In United States Brewers Ass'n v. Healy, 692 F.2d 275 (2d Cir. 1982) ("Healy I"), aff'd, 464 U.S. 909, 78 L. Ed. 2d 248, 104 S. Ct. 265 (1983) (per curiam), we found that the original beer price affirmation provisions of the Connecticut Liquor Control Act placed an unconstitutional burden on interstate commerce. The Act, now as then, requires "posting" of prices, whereby brewers and out-of-state beer importers "file a schedule stating the per-unit price that [they] will charge Connecticut wholesalers for [beer] products in the following month," id. at 276 (footnote omitted); see Conn. Gen. Stat. Ann. § 30-63c (West 1975 & Supp. 1988). Posted prices become effective on the first day of the calendar month following the posting. See Conn. Agencies Regs. § 30-6-B12(b). We noted that "[h]istorically the retail price of beer has been generally higher in Connecticut than in its neighboring states, i.e., Massachusetts, New York, and Rhode Island," 692 F.2d at 276.

To encourage Connecticut residents to buy beer in-state rather than in the neighboring states, the legislature added beer price affirmation provisions to the Act. These provisions required that: (1) brewers adhere to the posted prices during the one-month period for which they were posted, Conn. Gen. Stat. Ann. § 30-63(c); (2) brewers file a sworn affirmation that their posted per-unit prices would be no higher than their prices in the border states for the same period, id. § 30-63b(b); (3) Connecticut wholesalers be charged per-unit prices by each brewer no higher than the lowest wholesale price the brewer charges in any border state, id. § 30-63a(b); (4) adjustments for rebates, discounts, allowances and any other inducements offered to out-of-state wholesalers be considered in calculating the "lowest" price, id. § 30-63c(b); and (5) brewers offer to Connecticut wholesalers all the sizes and packages of their brands offered to border state wholesalers, id. Because there are no breweries in Connecticut and all beer is shipped into Connecticut from other states, only out-of-state brewers and importers are affected by the Connecticut price affirmation law.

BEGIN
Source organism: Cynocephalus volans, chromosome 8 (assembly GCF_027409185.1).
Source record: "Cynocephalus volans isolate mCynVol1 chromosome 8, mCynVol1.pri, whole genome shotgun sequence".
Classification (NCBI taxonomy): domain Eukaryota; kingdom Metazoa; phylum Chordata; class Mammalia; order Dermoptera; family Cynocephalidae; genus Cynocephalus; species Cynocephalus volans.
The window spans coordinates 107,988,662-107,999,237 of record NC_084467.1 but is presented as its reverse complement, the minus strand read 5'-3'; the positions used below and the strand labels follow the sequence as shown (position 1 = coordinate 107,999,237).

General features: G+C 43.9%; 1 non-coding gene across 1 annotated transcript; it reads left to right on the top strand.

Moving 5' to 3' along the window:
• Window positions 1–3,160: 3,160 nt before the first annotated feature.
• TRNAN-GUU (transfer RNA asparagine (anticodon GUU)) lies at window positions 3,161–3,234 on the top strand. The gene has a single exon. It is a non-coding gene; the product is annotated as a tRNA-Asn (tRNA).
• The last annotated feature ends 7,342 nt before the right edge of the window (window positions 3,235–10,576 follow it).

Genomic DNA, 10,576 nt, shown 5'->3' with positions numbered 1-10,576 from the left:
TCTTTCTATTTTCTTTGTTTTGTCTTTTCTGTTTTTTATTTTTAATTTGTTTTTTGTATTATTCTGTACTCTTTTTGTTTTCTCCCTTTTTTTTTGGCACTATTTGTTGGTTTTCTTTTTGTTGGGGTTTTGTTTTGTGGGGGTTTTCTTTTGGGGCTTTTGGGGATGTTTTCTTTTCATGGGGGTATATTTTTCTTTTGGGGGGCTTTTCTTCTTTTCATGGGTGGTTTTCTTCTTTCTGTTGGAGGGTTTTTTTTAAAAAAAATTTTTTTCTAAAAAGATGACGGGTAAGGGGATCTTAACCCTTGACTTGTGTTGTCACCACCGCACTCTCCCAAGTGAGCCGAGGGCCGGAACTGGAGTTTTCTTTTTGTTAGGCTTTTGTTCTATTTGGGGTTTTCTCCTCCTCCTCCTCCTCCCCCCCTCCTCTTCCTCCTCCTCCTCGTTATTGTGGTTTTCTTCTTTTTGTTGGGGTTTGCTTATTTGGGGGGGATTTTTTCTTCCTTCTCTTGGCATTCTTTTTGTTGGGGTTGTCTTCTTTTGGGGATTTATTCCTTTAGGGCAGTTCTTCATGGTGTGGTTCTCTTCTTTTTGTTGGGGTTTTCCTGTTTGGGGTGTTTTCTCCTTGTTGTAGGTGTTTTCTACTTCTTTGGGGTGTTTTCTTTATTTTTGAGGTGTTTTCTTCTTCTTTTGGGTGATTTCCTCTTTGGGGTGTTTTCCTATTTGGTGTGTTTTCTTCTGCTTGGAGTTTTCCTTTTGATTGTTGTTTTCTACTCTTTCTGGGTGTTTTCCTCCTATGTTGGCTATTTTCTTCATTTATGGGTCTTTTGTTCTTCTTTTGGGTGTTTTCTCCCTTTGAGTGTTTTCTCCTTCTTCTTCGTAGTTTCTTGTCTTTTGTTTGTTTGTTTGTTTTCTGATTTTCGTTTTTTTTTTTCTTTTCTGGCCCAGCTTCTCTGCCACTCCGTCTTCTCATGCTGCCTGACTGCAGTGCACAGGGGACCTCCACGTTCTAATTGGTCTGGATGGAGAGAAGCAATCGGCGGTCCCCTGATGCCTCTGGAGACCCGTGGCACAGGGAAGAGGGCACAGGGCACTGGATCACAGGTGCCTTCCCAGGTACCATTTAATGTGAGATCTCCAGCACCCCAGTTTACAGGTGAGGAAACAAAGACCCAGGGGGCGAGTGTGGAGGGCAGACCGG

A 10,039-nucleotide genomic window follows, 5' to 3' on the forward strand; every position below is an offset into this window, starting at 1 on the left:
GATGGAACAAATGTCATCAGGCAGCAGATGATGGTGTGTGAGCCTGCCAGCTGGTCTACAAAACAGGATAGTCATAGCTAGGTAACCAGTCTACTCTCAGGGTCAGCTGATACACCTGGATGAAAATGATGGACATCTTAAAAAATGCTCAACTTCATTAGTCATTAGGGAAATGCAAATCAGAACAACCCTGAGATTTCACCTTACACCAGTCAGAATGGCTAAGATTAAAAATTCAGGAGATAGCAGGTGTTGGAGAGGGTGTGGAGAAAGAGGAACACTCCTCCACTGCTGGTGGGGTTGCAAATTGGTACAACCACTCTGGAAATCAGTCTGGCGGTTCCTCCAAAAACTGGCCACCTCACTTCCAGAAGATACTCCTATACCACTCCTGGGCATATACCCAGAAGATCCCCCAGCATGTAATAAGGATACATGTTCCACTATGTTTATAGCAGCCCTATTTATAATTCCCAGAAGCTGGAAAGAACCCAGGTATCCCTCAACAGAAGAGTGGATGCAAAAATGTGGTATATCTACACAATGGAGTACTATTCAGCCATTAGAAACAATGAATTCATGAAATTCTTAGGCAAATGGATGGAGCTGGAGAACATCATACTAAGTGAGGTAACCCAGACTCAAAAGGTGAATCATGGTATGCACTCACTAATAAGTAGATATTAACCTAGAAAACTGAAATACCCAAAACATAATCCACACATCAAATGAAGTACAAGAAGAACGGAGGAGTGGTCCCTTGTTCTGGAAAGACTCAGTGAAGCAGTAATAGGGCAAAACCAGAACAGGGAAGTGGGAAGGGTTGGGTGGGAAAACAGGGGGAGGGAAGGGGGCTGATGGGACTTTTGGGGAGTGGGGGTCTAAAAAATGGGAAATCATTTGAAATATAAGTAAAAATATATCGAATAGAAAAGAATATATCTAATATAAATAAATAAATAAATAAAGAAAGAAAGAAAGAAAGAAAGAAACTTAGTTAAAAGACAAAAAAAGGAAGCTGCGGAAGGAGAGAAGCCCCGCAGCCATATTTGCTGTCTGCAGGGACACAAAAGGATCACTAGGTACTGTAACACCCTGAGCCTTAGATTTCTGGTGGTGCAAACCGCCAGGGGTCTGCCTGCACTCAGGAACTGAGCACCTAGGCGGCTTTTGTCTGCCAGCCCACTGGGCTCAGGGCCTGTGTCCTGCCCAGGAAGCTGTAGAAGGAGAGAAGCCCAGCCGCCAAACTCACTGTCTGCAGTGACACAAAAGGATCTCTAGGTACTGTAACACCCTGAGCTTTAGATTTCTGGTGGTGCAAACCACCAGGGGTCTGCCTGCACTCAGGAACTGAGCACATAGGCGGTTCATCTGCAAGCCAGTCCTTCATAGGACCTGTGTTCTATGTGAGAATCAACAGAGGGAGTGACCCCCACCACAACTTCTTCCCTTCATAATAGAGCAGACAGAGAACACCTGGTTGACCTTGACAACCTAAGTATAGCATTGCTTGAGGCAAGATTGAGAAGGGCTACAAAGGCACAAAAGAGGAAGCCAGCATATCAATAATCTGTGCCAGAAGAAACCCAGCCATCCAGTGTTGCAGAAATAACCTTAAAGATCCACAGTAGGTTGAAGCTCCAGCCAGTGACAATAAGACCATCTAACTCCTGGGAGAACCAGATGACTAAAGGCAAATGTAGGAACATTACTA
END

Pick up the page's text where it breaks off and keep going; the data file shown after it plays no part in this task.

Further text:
In striking down the price affirmation provisions as facially invalid, this court observed that they told "a brewer that for any given month when it sells beer to a wholesaler in Massachusetts, New York, or Rhode Island, it may not do so at a price lower than that it has previously announced it will charge to Connecticut wholesalers," Healy I, 692 F.2d at 282. "Thus," we concluded, "the obvious effect of the Connecticut statute is to control the minimum price that may be charged by a non-Connecticut brewer to a non-Connecticut wholesaler in a sale outside of Connecticut," id., in violation of the commerce clause.